More than 470 inmates at a prison in southern Afghanistan have escaped through a tunnel hundreds of metres long and dug from outside the jail.
Officials in the city of Kandahar said many of those who escaped from Sarposa jail were Taliban insurgents.
The Kandahar provincial governor's office said at least 12 had since been recaptured but gave no further details.
A spokesman for Afghan President Hamid Karzai said the escape was a "disaster" which should never have happened.
Taliban spokesman Zabiullah Mujahid said it had taken five months to build the 360m (1,180ft) tunnel to a cell within the political wing.
He said it was dug from a house north-east of the prison that was rented by "friends" of the Taliban, and had to bypass security checkpoints and the main Kandahar-Kabul road.
About 100 of those who escaped were Taliban commanders, he added. Most of the others are thought to have been insurgents. The prison holds about 1,200 inmates.
"A tunnel hundreds of metres long was dug from the south of the prison into the prison and 476 political prisoners escaped last night," said prison director General Ghulam Dastageer Mayar.
One escapee told the BBC it had taken him about 30 minutes to walk the length of the tunnel. The escape took most of the night and vehicles were waiting at the exit point to take prisoners away.
Kandahar's provincial authorities said a search operation was under way.
So far, only about a dozen of the prisoners have been recaptured. Police said they were looking for men without shoes - many escaped barefoot.
The jailbreak is the second major escape from the prison in three years.
In June 2008 a suicide bomber blew open the Kandahar prison gates and destroyed a nearby checkpoint, freeing about 900 prisoners, many of them suspected insurgents.
After that, millions of pounds were spent upgrading the prison. The 2008 breakout was followed by a major upsurge in violence.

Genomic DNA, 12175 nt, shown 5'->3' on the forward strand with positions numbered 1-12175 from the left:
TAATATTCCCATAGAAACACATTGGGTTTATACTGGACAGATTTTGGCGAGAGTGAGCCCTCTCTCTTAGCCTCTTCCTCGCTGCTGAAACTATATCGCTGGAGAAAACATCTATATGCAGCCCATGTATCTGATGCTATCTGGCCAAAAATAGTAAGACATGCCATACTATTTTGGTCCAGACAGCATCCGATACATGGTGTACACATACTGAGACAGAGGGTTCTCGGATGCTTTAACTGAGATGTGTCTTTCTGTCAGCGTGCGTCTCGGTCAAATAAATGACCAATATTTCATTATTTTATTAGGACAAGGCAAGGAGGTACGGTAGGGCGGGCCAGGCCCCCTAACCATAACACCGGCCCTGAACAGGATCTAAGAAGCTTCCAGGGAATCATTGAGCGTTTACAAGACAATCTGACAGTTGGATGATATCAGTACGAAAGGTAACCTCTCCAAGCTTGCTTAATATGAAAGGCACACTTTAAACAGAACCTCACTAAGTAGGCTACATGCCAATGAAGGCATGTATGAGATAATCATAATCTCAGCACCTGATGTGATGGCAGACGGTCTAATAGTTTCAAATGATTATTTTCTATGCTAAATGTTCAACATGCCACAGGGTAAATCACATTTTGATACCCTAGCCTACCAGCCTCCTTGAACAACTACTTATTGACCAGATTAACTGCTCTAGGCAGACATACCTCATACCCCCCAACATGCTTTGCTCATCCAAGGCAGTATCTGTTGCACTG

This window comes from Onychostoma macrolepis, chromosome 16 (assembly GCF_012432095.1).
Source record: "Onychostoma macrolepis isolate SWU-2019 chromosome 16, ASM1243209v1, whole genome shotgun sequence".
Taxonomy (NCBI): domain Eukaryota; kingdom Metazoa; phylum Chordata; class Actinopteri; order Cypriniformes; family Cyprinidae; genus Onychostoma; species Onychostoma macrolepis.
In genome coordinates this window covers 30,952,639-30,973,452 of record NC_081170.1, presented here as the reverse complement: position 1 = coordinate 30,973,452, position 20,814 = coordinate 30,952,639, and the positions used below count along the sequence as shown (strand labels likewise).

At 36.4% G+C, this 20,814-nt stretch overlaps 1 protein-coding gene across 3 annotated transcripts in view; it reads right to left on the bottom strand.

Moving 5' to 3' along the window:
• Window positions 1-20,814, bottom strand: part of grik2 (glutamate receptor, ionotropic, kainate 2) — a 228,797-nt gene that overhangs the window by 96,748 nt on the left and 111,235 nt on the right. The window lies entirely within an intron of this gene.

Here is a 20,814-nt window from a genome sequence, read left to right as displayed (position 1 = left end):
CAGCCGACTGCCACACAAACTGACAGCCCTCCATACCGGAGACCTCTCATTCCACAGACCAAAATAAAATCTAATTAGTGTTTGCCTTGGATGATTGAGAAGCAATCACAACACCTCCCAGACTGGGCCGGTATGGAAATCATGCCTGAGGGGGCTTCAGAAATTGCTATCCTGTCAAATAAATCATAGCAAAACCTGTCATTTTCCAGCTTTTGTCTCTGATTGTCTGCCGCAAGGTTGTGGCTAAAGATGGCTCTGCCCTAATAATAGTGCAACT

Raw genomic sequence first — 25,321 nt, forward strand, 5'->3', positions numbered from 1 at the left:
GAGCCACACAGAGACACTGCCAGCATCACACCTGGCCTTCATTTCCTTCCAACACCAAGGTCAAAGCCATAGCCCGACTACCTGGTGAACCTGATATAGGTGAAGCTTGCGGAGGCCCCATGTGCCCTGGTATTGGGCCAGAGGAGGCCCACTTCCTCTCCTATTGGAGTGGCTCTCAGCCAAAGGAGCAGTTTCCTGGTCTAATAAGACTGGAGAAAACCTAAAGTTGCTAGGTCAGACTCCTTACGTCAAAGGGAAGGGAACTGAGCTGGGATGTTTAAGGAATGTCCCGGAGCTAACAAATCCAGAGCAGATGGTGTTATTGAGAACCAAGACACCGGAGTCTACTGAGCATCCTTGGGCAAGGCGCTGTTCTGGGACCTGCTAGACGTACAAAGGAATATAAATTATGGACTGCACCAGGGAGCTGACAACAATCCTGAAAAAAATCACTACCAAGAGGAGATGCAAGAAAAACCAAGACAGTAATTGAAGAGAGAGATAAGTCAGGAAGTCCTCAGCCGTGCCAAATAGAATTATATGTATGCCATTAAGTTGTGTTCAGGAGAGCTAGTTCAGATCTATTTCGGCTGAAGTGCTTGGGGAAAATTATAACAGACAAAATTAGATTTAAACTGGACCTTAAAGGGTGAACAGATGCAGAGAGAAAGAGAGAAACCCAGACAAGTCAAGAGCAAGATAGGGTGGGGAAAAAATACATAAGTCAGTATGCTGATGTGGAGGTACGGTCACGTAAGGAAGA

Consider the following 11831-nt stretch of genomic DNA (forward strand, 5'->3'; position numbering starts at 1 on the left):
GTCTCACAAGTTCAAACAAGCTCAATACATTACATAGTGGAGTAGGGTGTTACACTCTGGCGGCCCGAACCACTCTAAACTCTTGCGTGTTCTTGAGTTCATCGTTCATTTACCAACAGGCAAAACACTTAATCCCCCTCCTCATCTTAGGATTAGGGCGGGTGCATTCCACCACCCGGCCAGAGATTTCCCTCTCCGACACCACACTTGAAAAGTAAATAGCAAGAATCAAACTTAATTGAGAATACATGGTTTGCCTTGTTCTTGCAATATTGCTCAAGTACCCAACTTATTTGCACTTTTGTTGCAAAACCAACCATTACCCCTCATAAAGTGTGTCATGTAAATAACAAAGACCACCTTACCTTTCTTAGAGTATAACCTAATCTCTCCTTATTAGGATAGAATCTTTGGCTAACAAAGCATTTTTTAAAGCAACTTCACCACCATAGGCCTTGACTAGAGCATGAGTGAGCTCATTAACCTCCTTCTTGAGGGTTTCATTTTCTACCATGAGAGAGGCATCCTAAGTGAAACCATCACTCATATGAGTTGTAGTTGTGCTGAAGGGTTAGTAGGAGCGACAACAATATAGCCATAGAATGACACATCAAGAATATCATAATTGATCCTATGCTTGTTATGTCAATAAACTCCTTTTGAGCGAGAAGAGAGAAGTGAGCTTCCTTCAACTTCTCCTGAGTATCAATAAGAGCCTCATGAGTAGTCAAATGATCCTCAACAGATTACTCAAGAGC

The BBC's Quentin Sommerville in Kabul says the escape is a further setback for security in the area, and for the fight against the insurgency.
"This is a blow," Afghan presidential spokesman Waheed Omar said. "A prison break of this magnitude, of course, points to a vulnerability."
The Afghan politician and former MP, Daoud Sultanzai, told the BBC that the escape exposed "the porousness of our security apparatus".
The prison is under Afghan control, but the Nato-led International Security Assistance Force (Isaf) said it was ready to provide assistance if requested by Afghan officials.
Insurgents considered to be the most dangerous are likely to be held at a high-security facility outside the US Bagram air base, north of Kabul, rather than at the Sarposa prison, analysts say.
Our correspondent says the jailbreak will be felt most in the villages and orchards around Kandahar, where Nato and Afghan soldiers spent a long summer last year fighting the Taliban.
Some of the men they captured are now free again, and with the fighting season about to start their enemy has just had its ranks replenished, he adds.
Nato forces are preparing for the long process of withdrawal. The first stage is the transfer of security powers to local forces from July, but Kandahar is not among the first tranche of provinces.